A good reminder to keep distraction at bay.

READ REVIEW

THE BIZZIES

Mrs. Bizzie and Mr. Bizzie work as a detective and nature photographer, respectively, starting from early in the morning, weekends included.

Their kids, Bianca and Barnaby, have inherited the parents’ active lives, Bianca taking care of the family pets while Barnaby cooks. The family mystery is that items keep coming up missing, until one day Bianca’s beloved Chucky the Chick runs away. Thus backfires the kids’ plot to seek more attention from their distracted parents, and the Bizzies must come together to find Chucky and to address the elephant-sized problem in the room. The problem is mostly glossed over from there on; Mr. and Mrs. Bizzie somehow find a way to come home earlier from their work and spend weekends with Bianca and Barnaby, but readers don’t learn how they achieve that work-life balance. For many families, simply freeing up additional time isn’t an option. Nevertheless, bringing it up will make some young readers and their grown-up caregivers feel seen, and throughout the text, translated from Spanish, Merlán gives distinct, memorable details to each character. Mrs. Bizzie isn’t just a detective, she’s an investigator who hides a magnifying glass, sunglasses, and comb in her large hair. In illustrations as busy as the Bizzie family, Millán crams in details of the home throughout that reflect the interests of four highly creative individuals (all white).

A good reminder to keep distraction at bay. (Picture book. 4-8)

Pub Date: Oct. 1, 2019

ISBN: 978-84-16733-62-0

Page Count: 32

Publisher: Cuento de Luz

Review Posted Online: July 14, 2019

Kirkus Reviews Issue: Aug. 1, 2019

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Sincere and wholehearted.

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I PROMISE

The NBA star offers a poem that encourages curiosity, integrity, compassion, courage, and self-forgiveness.

James makes his debut as a children’s author with a motivational poem touting life habits that children should strive for. In the first-person narration, he provides young readers with foundational self-esteem encouragement layered within basketball descriptions: “I promise to run full court and show up each time / to get right back up and let my magic shine.” While the verse is nothing particularly artful, it is heartfelt, and in her illustrations, Mata offers attention-grabbing illustrations of a diverse and enthusiastic group of children. Scenes vary, including classrooms hung with student artwork, an asphalt playground where kids jump double Dutch, and a gym populated with pint-sized basketball players, all clearly part of one bustling neighborhood. Her artistry brings black and brown joy to the forefront of each page. These children evince equal joy in learning and in play. One particularly touching double-page spread depicts two vignettes of a pair of black children, possibly siblings; in one, they cuddle comfortably together, and in the other, the older gives the younger a playful noogie. Adults will appreciate the closing checklist of promises, which emphasize active engagement with school. A closing note very generally introduces principles that underlie the Lebron James Family Foundation’s I Promise School (in Akron, Ohio). (This book was reviewed digitally with 10-by-20-inch double-page spreads viewed at 15% of actual size.)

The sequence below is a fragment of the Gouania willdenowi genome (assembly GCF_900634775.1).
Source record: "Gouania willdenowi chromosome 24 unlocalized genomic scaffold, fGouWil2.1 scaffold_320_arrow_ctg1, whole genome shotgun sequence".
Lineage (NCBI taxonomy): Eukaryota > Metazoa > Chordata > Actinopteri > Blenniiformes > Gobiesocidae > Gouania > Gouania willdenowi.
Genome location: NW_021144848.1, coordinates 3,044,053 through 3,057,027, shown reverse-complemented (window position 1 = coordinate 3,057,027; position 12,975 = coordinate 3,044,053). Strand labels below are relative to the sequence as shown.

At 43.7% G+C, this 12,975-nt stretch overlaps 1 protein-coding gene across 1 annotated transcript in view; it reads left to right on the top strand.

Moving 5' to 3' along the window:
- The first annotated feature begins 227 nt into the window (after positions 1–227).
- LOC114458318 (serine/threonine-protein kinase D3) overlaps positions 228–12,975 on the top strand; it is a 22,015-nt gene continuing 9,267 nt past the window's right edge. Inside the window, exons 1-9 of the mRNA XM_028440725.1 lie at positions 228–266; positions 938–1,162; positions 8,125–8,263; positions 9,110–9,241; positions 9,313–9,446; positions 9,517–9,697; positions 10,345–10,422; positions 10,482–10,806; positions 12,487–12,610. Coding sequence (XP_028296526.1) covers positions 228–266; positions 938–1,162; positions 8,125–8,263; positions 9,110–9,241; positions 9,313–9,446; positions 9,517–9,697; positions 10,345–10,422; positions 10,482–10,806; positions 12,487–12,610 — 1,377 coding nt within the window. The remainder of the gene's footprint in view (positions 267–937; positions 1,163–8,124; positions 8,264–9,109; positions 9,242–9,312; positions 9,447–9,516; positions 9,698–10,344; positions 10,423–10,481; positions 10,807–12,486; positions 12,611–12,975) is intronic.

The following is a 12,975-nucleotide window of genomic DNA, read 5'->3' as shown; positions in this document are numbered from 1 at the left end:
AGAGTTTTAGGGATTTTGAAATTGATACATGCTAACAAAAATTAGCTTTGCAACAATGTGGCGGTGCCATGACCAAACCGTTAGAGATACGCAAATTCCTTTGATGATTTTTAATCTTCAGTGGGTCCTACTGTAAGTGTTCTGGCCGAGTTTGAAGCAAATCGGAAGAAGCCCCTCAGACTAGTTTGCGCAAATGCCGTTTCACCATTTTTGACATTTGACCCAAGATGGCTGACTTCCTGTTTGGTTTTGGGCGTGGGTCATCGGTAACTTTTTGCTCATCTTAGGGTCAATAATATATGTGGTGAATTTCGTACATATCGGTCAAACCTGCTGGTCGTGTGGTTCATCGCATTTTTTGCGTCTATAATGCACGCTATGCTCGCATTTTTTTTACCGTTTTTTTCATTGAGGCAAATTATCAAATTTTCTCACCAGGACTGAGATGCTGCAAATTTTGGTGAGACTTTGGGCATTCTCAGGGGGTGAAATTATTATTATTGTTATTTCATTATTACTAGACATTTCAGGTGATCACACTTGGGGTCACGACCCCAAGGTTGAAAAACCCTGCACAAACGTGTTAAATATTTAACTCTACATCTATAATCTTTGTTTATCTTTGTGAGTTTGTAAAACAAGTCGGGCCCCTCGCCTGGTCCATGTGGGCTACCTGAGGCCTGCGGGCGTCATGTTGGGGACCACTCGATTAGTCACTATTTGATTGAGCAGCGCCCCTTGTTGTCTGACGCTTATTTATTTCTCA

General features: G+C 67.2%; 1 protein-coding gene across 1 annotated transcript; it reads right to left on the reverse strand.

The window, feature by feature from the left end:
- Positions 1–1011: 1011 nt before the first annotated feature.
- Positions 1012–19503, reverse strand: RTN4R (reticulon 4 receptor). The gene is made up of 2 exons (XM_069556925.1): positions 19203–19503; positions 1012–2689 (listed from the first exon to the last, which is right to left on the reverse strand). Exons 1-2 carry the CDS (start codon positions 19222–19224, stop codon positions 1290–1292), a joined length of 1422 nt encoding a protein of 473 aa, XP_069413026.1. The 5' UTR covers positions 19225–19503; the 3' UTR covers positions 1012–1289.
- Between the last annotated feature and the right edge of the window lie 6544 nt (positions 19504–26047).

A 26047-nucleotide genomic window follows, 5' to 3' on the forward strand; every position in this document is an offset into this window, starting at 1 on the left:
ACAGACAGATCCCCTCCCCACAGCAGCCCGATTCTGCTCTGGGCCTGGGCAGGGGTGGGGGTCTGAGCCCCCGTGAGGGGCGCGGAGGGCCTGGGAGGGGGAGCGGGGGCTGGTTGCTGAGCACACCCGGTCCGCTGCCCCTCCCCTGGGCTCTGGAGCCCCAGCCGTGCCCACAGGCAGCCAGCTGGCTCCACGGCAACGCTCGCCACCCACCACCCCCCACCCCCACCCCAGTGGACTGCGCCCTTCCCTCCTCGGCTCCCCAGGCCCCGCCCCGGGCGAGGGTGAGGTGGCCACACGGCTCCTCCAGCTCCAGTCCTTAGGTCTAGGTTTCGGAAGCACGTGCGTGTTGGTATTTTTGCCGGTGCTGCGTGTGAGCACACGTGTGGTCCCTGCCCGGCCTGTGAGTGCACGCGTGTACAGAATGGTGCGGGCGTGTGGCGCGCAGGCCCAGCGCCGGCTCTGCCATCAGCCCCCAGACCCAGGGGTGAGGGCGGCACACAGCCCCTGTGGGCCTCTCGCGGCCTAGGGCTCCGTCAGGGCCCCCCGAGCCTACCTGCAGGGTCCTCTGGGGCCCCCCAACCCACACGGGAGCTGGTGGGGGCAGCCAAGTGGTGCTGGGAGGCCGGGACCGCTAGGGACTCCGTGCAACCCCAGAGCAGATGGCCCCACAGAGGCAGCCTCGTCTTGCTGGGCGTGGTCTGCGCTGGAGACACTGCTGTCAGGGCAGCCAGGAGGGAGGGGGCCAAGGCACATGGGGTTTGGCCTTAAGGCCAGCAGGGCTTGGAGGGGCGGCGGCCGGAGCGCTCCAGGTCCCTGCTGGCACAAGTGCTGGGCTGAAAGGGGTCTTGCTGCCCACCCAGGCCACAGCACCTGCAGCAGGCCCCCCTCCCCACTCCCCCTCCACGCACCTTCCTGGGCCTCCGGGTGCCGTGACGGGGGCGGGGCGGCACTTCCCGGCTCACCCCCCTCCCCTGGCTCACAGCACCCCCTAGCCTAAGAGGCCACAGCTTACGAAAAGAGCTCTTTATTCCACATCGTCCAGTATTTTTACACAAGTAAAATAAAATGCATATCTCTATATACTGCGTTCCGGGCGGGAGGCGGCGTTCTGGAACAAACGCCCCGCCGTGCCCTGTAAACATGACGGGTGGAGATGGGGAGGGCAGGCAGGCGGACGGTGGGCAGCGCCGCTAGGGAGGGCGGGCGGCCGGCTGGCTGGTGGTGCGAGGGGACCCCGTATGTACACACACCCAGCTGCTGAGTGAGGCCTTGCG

Sincere and wholehearted. (Picture book. 4-8)

Pub Date: Aug. 11, 2020

ISBN: 978-0-06-297106-7

Page Count: 32

Publisher: Harper/HarperCollins

Review Posted Online: June 16, 2020

Kirkus Reviews Issue: July 1, 2020

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The buoyant uplift seems a bit pre-packaged but spot-on nonetheless.

THE WORLD NEEDS MORE PURPLE PEOPLE

A monohued tally of positive character traits.

Purple is a “magic color,” affirm the authors (both actors, though Hart’s name recognition is nowhere near the level of Bell’s), and “purple people” are the sort who ask questions, laugh wholeheartedly, work hard, freely voice feelings and opinions, help those who might “lose” their own voices in the face of unkindness, and, in sum, can “JUST BE (the real) YOU.” Unlike the obsessive protagonist of Victoria Kann’s Pinkalicious franchise, being a purple person has “nothing to do with what you look like”—a point that Wiseman underscores with scenes of exuberantly posed cartoon figures (including versions of the authors) in casual North American attire but sporting a wide range of ages, skin hues, and body types. A crowded playground at the close (no social distancing here) displays all this wholesome behavior in action. Plenty of purple highlights, plus a plethora of broad smiles and wide-open mouths, crank up the visual energy—and if the earnest overall tone doesn’t snag the attention of young audiences, a grossly literal view of the young narrator and a grandparent “snot-out-our-nose laughing” should do the trick. (This book was reviewed digitally with 10.4-by-20.6-inch double-page spreads viewed at 22.2% of actual size.)

The buoyant uplift seems a bit pre-packaged but spot-on nonetheless. (Picture book. 6-8)

Pub Date: June 2, 2020

ISBN: 978-0-593-12196-2

Page Count: 40

Publisher: Random House

Review Posted Online: June 3, 2020

Kirkus Reviews Issue: June 15, 2020

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